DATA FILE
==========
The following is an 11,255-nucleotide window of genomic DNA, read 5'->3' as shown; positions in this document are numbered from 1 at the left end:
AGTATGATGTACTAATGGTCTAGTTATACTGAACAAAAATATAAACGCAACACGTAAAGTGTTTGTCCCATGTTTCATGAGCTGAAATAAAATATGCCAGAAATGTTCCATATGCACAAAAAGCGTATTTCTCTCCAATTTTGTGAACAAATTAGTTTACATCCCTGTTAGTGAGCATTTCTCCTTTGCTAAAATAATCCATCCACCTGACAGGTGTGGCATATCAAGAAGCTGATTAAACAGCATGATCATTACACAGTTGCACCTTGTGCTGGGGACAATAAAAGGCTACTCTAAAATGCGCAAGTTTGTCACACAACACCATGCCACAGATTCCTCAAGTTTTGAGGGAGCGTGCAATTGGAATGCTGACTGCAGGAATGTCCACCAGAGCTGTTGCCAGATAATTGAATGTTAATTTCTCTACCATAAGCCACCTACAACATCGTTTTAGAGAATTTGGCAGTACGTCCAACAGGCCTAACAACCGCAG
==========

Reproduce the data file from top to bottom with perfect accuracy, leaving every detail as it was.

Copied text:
The following is an 11,255-nucleotide window of genomic DNA, read 5'->3' as shown; positions in this document are numbered from 1 at the left end:
AGTATGATGTACTAATGGTCTAGTTATACTGAACAAAAATATAAACGCAACACGTAAAGTGTTTGTCCCATGTTTCATGAGCTGAAATAAAATATGCCAGAAATGTTCCATATGCACAAAAAGCGTATTTCTCTCCAATTTTGTGAACAAATTAGTTTACATCCCTGTTAGTGAGCATTTCTCCTTTGCTAAAATAATCCATCCACCTGACAGGTGTGGCATATCAAGAAGCTGATTAAACAGCATGATCATTACACAGTTGCACCTTGTGCTGGGGACAATAAAAGGCTACTCTAAAATGCGCAAGTTTGTCACACAACACCATGCCACAGATTCCTCAAGTTTTGAGGGAGCGTGCAATTGGAATGCTGACTGCAGGAATGTCCACCAGAGCTGTTGCCAGATAATTGAATGTTAATTTCTCTACCATAAGCCACCTACAACATCGTTTTAGAGAATTTGGCAGTACGTCCAACAGGCCTAACAACCGCAG